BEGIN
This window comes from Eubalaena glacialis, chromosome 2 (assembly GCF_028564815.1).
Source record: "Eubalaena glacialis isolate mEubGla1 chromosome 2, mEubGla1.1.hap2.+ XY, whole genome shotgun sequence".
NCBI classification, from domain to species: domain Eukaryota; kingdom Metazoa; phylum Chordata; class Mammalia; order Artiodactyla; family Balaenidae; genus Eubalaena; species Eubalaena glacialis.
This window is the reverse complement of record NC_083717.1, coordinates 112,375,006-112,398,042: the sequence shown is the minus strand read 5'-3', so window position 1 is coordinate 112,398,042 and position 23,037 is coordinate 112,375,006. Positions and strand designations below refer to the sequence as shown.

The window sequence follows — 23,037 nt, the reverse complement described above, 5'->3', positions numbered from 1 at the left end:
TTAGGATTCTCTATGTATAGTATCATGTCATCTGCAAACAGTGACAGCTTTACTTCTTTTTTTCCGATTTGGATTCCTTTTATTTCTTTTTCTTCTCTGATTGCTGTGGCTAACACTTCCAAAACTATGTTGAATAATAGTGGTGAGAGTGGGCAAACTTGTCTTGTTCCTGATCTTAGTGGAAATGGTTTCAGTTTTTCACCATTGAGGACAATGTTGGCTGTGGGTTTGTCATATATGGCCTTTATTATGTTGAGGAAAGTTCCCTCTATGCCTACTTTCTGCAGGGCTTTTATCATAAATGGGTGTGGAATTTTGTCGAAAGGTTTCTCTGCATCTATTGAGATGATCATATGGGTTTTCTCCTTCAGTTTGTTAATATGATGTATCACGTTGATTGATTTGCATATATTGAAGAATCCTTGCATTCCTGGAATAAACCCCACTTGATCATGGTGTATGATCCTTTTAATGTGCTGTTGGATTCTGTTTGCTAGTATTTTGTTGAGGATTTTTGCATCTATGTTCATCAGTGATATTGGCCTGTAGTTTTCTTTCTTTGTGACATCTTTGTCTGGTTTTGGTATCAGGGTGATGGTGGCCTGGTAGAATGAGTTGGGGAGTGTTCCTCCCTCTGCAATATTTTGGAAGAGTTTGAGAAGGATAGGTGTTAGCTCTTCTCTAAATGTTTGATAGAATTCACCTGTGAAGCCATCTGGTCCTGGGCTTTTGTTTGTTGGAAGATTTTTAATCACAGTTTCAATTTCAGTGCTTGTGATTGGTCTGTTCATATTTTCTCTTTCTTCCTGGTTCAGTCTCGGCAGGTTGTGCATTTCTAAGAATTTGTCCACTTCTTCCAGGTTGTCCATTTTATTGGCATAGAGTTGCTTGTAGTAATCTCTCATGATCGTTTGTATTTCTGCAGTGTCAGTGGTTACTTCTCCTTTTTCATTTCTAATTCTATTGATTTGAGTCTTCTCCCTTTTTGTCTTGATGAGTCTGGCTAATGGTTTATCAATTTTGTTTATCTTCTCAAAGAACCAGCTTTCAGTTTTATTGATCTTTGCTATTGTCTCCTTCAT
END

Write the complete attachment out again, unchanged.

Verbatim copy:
This window comes from Eubalaena glacialis, chromosome 2 (assembly GCF_028564815.1).
Source record: "Eubalaena glacialis isolate mEubGla1 chromosome 2, mEubGla1.1.hap2.+ XY, whole genome shotgun sequence".
NCBI classification, from domain to species: domain Eukaryota; kingdom Metazoa; phylum Chordata; class Mammalia; order Artiodactyla; family Balaenidae; genus Eubalaena; species Eubalaena glacialis.
This window is the reverse complement of record NC_083717.1, coordinates 112,375,006-112,398,042: the sequence shown is the minus strand read 5'-3', so window position 1 is coordinate 112,398,042 and position 23,037 is coordinate 112,375,006. Positions and strand designations below refer to the sequence as shown.

The window sequence follows — 23,037 nt, the reverse complement described above, 5'->3', positions numbered from 1 at the left end:
TTAGGATTCTCTATGTATAGTATCATGTCATCTGCAAACAGTGACAGCTTTACTTCTTTTTTTCCGATTTGGATTCCTTTTATTTCTTTTTCTTCTCTGATTGCTGTGGCTAACACTTCCAAAACTATGTTGAATAATAGTGGTGAGAGTGGGCAAACTTGTCTTGTTCCTGATCTTAGTGGAAATGGTTTCAGTTTTTCACCATTGAGGACAATGTTGGCTGTGGGTTTGTCATATATGGCCTTTATTATGTTGAGGAAAGTTCCCTCTATGCCTACTTTCTGCAGGGCTTTTATCATAAATGGGTGTGGAATTTTGTCGAAAGGTTTCTCTGCATCTATTGAGATGATCATATGGGTTTTCTCCTTCAGTTTGTTAATATGATGTATCACGTTGATTGATTTGCATATATTGAAGAATCCTTGCATTCCTGGAATAAACCCCACTTGATCATGGTGTATGATCCTTTTAATGTGCTGTTGGATTCTGTTTGCTAGTATTTTGTTGAGGATTTTTGCATCTATGTTCATCAGTGATATTGGCCTGTAGTTTTCTTTCTTTGTGACATCTTTGTCTGGTTTTGGTATCAGGGTGATGGTGGCCTGGTAGAATGAGTTGGGGAGTGTTCCTCCCTCTGCAATATTTTGGAAGAGTTTGAGAAGGATAGGTGTTAGCTCTTCTCTAAATGTTTGATAGAATTCACCTGTGAAGCCATCTGGTCCTGGGCTTTTGTTTGTTGGAAGATTTTTAATCACAGTTTCAATTTCAGTGCTTGTGATTGGTCTGTTCATATTTTCTCTTTCTTCCTGGTTCAGTCTCGGCAGGTTGTGCATTTCTAAGAATTTGTCCACTTCTTCCAGGTTGTCCATTTTATTGGCATAGAGTTGCTTGTAGTAATCTCTCATGATCGTTTGTATTTCTGCAGTGTCAGTGGTTACTTCTCCTTTTTCATTTCTAATTCTATTGATTTGAGTCTTCTCCCTTTTTGTCTTGATGAGTCTGGCTAATGGTTTATCAATTTTGTTTATCTTCTCAAAGAACCAGCTTTCAGTTTTATTGATCTTTGCTATTGTCTCCTTCAT